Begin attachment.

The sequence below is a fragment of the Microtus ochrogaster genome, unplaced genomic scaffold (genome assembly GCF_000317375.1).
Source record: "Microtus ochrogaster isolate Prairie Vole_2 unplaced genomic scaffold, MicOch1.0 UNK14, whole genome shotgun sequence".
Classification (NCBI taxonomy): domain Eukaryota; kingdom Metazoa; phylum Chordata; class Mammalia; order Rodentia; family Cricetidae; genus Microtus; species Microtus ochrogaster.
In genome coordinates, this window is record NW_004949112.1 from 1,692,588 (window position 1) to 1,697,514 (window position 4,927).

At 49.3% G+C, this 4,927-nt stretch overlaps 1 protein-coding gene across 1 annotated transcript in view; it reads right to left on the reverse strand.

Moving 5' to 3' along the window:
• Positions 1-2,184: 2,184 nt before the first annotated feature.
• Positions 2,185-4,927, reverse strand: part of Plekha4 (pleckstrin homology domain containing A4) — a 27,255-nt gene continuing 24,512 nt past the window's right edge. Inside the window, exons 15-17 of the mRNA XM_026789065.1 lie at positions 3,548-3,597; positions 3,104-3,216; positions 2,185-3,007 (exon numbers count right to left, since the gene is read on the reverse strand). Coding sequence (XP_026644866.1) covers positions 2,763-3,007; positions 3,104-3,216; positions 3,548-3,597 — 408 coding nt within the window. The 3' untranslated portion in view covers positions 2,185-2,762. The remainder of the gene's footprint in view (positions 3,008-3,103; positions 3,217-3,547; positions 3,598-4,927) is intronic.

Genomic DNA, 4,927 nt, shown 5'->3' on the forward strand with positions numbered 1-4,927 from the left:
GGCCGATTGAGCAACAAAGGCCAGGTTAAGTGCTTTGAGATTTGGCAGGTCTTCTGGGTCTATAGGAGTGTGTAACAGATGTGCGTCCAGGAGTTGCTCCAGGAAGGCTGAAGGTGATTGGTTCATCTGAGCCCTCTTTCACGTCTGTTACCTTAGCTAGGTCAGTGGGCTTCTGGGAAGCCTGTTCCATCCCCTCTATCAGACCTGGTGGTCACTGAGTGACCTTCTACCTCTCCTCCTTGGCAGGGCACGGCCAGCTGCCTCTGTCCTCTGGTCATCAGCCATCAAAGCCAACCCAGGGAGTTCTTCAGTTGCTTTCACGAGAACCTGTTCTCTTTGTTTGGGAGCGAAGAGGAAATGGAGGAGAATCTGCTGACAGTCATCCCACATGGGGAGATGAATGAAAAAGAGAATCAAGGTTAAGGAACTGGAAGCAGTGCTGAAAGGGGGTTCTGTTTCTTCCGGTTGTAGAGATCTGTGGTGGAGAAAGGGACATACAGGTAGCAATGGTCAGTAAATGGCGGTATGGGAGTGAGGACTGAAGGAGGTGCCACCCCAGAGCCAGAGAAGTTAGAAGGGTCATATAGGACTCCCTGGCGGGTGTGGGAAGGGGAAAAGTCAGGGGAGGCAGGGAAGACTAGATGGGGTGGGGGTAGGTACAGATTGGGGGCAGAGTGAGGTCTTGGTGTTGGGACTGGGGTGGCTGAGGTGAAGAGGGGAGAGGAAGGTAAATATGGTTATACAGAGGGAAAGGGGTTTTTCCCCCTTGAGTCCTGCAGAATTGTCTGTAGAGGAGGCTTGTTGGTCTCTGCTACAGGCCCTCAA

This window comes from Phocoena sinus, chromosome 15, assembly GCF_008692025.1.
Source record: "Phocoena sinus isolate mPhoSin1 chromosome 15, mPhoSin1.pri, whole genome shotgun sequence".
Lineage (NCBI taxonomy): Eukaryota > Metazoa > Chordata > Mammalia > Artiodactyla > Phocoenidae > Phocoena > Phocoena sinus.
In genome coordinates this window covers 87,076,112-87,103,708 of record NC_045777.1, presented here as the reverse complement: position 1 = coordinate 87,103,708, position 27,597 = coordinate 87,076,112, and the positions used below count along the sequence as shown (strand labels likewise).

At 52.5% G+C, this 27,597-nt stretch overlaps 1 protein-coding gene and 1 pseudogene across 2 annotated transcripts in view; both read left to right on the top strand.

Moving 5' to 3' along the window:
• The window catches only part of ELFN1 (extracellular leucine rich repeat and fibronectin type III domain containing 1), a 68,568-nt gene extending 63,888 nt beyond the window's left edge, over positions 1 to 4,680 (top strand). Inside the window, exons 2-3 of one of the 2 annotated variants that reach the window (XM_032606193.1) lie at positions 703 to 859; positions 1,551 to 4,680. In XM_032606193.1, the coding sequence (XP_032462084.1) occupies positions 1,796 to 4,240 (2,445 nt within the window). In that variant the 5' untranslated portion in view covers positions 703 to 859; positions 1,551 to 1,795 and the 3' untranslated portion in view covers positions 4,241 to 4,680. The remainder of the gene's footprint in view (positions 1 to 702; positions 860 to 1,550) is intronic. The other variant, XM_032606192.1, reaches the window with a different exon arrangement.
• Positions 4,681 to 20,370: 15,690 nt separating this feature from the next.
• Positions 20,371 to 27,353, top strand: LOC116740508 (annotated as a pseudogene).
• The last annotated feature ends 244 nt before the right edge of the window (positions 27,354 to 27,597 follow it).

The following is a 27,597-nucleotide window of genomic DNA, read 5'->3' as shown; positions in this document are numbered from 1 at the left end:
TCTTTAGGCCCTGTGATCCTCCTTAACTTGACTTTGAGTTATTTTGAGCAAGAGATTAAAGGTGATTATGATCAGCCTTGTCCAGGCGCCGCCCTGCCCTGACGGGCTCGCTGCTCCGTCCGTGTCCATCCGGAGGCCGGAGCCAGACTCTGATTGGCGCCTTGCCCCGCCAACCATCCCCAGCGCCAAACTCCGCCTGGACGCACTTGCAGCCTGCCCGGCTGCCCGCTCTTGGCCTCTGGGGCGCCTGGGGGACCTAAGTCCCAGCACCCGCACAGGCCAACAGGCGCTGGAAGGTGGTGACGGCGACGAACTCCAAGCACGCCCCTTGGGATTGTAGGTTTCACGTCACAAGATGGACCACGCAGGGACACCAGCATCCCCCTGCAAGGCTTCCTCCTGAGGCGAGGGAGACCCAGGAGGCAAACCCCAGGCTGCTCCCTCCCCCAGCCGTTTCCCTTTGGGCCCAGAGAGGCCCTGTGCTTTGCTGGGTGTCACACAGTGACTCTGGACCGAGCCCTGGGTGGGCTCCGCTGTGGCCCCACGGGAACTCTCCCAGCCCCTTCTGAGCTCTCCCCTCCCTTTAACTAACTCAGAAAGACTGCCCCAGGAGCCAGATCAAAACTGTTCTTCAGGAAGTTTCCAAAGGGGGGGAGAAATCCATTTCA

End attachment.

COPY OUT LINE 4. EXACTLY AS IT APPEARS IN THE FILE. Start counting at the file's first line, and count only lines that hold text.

In genome coordinates, this window is record NW_004949112.1 from 1,692,588 (window position 1) to 1,697,514 (window position 4,927).